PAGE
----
Online voting option backed by B.C. cities

UBCM asks province to allow e-voting at civic level

Citizens may be able to remotely vote over the Internet to elect their mayor and council as early as 2014.

Union of B.C. Municipalities delegates voted by a two-to-one margin Wednesday to urge the province to lay the groundwork to allow online voting as an option three years from now.

Advocates of the idea say it could reverse a trend of sagging voter turnout, while detractors worry casting a ballot may no longer be secret, opening the door to vote-tampering by interest groups out to sway the result.

“We all have to acknowledge the fact society has changed,” said Coquitlam Coun. Linda Reimer, one of the delegates who voted in favour.

Just 20.5 per cent of Coquitlam voters turned out in the last election, she said, and the provincial average is 35 per cent for civic elections.

White Rock Coun. Lynne Sinclair dismissed another delegate’s suggestion many seniors aren’t tech-savvy and wouldn’t benefit.

She said one Ontario city that allows online voting found most users are seniors with mobility problems.

Others warned it’s too risky to end the long tradition of voting secretly in a ballot booth at an authorized polling place.

“Online voting is fraught with danger,” said Sunshine Coast Regional District director Donna Shugar.

“You don’t know who is in the room with a voter coercing or persuading them. We do not allow people to go in the polling booth with other people when they are voting.”

When the voting booth becomes your computer in your home, she said, such restrictions and safeguards will no longer exist.

“It’s too easy to hack a system,” added Fraser Valley Regional District director Wendy Bales, predicting the technology – if it backfires – may not strengthen democracy but further erode faith in the system.

Spallumcheen Mayor Will Hansma pointed to irregularities over online voting during the BC LIberal leadership vote earlier this year.

“I was busy so I phoned my wife, gave her my number and she voted for me,” Hansma said, adding there’s so far no technological solution available to block unauthorized voting or undue influence.

“This isn’t being forced on anyone,” countered Kelowna Coun. Kevin Craig. “If it’s not right for your community, you’re not being railroaded into it.”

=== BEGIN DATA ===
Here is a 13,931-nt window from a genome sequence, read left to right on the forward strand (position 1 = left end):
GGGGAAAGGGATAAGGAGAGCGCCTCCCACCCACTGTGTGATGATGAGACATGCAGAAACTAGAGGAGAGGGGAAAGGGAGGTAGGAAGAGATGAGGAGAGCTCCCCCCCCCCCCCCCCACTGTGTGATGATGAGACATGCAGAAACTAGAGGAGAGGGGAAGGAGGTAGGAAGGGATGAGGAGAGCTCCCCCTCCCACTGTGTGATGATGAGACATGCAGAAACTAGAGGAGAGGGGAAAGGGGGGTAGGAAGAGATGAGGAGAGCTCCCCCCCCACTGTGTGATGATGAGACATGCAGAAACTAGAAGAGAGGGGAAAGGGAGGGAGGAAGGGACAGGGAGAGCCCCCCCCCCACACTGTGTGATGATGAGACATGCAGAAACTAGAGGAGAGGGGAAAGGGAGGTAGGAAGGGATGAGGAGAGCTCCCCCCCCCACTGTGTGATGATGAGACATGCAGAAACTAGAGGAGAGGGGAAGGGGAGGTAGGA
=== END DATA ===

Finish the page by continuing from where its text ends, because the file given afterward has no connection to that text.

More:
Community, Sport and Cultural Development Minister Ida Chong has promised to pursue the idea, which would require a change of legislation and time to sort out the technological issues.

Another tradition that will definitely end in 2014 is November voting.

From that year on, local voting will happen in October.

The election date change was approved by the province in response to a UBCM vote a year ago.

UBCM had its own wrangle of electronic voting at the start of proceedings.

Delegates had been given electronic voting devices to vote on resolutions, but some questioned whether the wireless gadgets might let some vote from outside the hall – or even go golfing while other delegates vote for them. They were told it’s possible, but it would be wrong.

Just Posted

Latest round of Columbia River Treaty talks wrap up in Cranbrook

Federal, provincial, U.S. and Indigenous representatives recently met for eight round of discussions

First Nations given max compensation for Ottawa’s child-welfare discrimination

2016 ruling said feds didn’t give same funding for on-reserve kids as was given to off-reserve kids

‘Staring at me:’ Oldest known spider ancestor found in B.C.’s Burgess Shale

‘I turned my head to the right and I see this glowing light coming from this rock’

More than 100 Water Guardians flood to Town of Golden council meeting

Submitted More than 120 people showed up to the Golden Town Council… Continue reading

Climate change website launched by Selkirk College and Columbia Basin Trust

The site features climate information for communities in the Columbia Basin and boundary region

VIDEO: Liberals make child care pledge, Greens unveil platform on Day 6 of campaign

Green party leader Elizabeth May unveils her party’s platform in Toronto

Canucks sign Brock Boeser to three-year, US$17.6-million deal

Young sniper will be in Vancouver Tuesday

B.C. forest industry looks to a high-technology future

Restructuring similar to Europe 15 years ago, executive says

RCMP conclude investigation into 2017 Elephant Hill wildfire

Files have been turned over to BC Prosecution Service

B.C. wants to be part of global resolution in opioid company bankruptcy claim

Government says settlement must include Canadian claims for devastation created by overdose crisis

B.C. ends ‘birth alerts’ in child welfare cases

‘Social service workers will no longer share information about expectant parents without consent’

U.S. student, killed in Bamfield bus crash, remembered as ‘kind, intelligent, talented’

John Geerdes, 18, was one of two UVic students killed in the crash on Friday night

Driver of RV in Hosmer collision reported in stable condition

Collision occurred in Hosmer on September 5 and involved a semi truck, an RV and a school bus

Free Tesla 3 offered with purchase of Surrey townhome

Century Group’s offer for Viridian development runs through Oct. 31

Most Read